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T is for Transistor Radio

Many researchers and inventors were working on a functional transistor device before it was ultimately made. Two patents for similar devices were submitted. One for a field effect transistor was filed in Canada by Hungarian physicist Julius Edgar Lilenfeld in 1925. Since he didn’t publish any information about the research he had done, his work was ignored by the industry. Another field effect transistor was patented in 1934 by German physicist Dr. Oskar Heil.  There was no direct evidence that either of these devices were ever built, however in 1990 one of Lilenfeld’s designs worked as described. Operational versions of Lilenfeld’s designs were built by a team at Bell Laboratories, but they never referenced his work in their research papers or historical articles. They waited until after the twenty year patent period had expired to use his designs and create the transistor.

In World War II, they used two-way radio communications in the form of walkie talkies. If they had this transistor radio technology, their communication signals probably could have gone a lot farther. With better communication, it’s possible that the outcome of the war could have been different. But we’ll never know.

Transistors were ultimately developed and produced in 1947 and first demonstrated by Bell Laboratories. This great improvement in technology created a demand for portable electronic devices. In 1954, a portable version of a radio receiver that used this transistor radio circuitry was created by Texas Instruments and Regency Electronics. The first one hit the consumer market on October 18, 1954 for the price of $49.95, which is $436.00 in 2015 dollars. The Bell researchers wound up winning the Nobel Prize for their work in 1956.

It would become the most popular electronic device in its time. In the 1980s, these inexpensive AM transistor radios were superseded by higher quality audio devices like the Sony Walkman and portable boombox players.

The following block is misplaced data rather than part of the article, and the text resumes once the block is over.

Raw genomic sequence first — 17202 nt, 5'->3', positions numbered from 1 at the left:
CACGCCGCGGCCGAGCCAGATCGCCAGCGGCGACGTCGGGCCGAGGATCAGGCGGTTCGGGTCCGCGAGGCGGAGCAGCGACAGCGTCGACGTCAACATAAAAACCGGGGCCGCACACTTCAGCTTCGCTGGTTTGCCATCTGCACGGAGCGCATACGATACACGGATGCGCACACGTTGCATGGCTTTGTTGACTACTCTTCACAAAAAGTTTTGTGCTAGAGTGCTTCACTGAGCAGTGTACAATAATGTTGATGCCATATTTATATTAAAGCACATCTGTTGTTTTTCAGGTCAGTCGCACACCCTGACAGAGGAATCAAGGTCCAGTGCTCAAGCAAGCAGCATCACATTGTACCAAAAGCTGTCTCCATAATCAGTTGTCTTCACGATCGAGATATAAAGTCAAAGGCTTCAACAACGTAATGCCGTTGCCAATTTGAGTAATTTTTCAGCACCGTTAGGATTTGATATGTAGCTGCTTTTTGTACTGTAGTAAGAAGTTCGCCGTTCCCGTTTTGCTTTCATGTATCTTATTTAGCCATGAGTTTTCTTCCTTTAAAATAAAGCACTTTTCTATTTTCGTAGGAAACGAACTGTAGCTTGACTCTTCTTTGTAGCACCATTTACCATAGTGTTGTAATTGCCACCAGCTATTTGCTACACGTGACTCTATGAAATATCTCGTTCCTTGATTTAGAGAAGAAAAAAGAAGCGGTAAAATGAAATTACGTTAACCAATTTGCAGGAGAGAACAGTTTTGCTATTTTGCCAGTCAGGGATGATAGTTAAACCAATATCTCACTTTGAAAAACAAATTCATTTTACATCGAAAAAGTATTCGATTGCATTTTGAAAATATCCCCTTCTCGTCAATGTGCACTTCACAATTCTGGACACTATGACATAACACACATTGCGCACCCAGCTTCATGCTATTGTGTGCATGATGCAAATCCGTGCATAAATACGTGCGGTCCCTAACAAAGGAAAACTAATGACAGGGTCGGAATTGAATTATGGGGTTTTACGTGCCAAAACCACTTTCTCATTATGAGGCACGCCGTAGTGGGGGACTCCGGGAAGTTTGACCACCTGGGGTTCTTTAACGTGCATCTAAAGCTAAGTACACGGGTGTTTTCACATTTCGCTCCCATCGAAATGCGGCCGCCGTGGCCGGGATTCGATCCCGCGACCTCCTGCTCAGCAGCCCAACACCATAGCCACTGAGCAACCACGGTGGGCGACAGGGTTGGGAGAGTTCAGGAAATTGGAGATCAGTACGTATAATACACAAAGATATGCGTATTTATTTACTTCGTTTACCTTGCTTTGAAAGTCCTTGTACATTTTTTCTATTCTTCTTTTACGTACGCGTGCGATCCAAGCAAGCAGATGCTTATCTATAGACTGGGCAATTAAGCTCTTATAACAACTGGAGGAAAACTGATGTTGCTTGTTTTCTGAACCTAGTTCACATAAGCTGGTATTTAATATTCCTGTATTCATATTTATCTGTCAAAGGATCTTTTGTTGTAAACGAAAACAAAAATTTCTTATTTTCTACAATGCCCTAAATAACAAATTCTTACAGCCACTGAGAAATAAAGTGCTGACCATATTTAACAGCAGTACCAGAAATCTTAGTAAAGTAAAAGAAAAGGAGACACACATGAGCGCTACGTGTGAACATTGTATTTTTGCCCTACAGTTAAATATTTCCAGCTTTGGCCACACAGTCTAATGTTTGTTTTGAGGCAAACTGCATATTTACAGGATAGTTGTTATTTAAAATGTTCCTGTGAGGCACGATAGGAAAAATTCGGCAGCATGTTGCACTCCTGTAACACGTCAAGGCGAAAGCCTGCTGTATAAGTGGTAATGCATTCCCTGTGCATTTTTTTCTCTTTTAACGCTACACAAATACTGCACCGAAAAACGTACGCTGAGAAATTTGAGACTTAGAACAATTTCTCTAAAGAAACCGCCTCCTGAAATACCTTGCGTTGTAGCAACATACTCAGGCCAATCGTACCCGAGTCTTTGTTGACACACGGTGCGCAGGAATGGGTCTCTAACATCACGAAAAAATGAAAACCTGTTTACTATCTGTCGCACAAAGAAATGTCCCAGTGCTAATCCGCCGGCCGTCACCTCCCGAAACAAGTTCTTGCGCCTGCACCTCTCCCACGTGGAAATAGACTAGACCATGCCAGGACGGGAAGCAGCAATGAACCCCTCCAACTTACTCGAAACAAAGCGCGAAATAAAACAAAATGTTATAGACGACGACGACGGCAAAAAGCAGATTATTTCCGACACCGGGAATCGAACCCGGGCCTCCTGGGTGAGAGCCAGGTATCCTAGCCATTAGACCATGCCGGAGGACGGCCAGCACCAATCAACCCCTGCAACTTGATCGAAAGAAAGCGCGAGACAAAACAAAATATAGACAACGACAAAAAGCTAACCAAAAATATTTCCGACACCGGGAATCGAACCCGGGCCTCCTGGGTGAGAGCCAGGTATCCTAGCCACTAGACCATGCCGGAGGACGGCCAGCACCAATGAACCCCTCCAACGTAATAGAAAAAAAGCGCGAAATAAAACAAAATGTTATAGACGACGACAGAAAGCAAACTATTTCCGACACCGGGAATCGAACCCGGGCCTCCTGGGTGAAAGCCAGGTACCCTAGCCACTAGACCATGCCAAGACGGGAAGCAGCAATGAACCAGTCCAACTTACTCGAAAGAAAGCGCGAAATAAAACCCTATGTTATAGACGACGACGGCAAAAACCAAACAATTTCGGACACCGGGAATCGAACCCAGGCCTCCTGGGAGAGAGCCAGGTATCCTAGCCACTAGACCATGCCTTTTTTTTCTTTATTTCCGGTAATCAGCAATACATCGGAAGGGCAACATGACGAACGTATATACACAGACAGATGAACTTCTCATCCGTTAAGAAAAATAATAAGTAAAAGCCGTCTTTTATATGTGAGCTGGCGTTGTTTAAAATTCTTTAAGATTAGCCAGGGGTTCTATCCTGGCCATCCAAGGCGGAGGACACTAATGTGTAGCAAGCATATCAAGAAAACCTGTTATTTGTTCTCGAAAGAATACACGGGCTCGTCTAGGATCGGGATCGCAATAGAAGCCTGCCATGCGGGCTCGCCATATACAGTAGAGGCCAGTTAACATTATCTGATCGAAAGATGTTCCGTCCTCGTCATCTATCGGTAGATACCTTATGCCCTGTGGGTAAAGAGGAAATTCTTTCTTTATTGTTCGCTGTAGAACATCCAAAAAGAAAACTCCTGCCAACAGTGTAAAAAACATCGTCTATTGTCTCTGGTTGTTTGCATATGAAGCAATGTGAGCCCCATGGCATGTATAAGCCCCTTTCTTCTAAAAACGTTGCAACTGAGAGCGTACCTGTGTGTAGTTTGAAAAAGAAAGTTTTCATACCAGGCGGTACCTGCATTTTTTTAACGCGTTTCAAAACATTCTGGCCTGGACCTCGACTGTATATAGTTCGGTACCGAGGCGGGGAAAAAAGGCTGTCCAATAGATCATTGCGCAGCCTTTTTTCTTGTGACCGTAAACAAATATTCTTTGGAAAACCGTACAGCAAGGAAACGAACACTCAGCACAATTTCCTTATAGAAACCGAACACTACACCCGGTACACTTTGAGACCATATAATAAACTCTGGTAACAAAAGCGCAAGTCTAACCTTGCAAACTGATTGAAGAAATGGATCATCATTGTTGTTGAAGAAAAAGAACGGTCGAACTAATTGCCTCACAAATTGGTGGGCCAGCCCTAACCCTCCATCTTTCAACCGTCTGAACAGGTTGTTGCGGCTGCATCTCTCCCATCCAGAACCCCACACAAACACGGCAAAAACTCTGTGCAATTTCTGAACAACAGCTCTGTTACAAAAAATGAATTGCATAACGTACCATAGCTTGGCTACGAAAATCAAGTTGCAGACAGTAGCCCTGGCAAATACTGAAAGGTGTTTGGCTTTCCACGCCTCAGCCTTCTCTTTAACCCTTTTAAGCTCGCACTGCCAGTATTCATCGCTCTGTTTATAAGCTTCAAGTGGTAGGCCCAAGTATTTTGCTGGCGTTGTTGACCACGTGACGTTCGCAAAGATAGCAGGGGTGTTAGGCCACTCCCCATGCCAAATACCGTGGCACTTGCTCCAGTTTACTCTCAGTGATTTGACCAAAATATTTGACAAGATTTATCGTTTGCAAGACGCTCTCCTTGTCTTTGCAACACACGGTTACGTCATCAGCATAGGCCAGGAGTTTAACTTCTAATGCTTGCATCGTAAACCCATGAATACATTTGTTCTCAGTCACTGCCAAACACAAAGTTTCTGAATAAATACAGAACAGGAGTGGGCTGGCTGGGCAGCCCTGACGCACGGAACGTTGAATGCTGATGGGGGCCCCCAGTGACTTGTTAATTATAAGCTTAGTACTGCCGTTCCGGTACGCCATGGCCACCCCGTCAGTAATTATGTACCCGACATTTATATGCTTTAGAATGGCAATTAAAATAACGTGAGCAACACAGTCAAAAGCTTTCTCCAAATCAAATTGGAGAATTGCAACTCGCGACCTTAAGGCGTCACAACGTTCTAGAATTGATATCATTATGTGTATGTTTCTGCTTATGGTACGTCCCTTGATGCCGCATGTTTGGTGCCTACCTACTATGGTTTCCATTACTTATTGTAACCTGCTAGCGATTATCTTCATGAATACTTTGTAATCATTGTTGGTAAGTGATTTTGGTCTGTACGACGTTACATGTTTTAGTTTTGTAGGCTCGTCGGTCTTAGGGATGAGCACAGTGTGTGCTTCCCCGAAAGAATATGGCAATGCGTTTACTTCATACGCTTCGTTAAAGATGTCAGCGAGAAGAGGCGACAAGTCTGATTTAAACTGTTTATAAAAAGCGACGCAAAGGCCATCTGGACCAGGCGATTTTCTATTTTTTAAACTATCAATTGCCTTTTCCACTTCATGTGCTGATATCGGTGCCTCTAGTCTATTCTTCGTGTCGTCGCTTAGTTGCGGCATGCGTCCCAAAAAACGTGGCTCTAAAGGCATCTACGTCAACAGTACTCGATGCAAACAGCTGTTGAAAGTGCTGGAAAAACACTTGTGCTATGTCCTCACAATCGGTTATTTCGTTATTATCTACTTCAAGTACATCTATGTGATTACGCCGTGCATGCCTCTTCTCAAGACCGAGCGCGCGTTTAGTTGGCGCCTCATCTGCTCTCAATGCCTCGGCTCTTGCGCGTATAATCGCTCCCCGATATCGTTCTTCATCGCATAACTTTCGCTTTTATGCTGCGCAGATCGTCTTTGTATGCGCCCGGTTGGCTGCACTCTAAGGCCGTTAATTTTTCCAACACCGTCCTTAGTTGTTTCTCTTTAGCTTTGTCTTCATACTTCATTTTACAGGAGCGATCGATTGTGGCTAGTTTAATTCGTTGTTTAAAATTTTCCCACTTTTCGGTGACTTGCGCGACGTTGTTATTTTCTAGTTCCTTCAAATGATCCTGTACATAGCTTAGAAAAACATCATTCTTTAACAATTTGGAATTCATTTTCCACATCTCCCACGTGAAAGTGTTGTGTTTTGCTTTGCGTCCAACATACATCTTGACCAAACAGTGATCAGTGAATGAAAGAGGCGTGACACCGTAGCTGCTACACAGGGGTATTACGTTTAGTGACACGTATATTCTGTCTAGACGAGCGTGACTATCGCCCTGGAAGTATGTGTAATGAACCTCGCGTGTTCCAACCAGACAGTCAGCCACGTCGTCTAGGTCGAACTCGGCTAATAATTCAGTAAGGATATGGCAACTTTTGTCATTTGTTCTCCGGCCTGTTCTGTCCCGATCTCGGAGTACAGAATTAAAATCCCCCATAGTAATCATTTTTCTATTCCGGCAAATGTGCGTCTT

I have fond memories of the transistor radio that my Dad kept in the garage. He would listen to it while he was working on projects like fixing the car and tuning up the lawn mower and snow blower. As I create this blog, I’m sitting in the dining room in our cabin in Northern Minnesota listening to the Twins baseball game. I’m listening to the game on an AM station on a CD boombox, but I remember hearing many Twins games from my Dad’s transistor radio.


My Dad’s radio also had a basic alarm clock with it like the one pictured above. Sometimes, if the clock got moved or had something set on it, the alarm would get set by accident and would go off at random times.

My Mom also had a transistor radio that she listened to the news on when she was doing things around the house. We also had an eight track player as part of our in home stereo system. Just a look at what the music players of my childhood looked like. Now we listen to streamed music from the internet on our cellular phones. Technology has come a long way since 1954.

#NobelPrize #RegencyElectronics #TexasInstruments #BellLaboratories #JuliusEdgarLilienfeld #transistorradio #OskarHeil #SonyWalkman #fieldeffecttransistor #transistors #transistorradios

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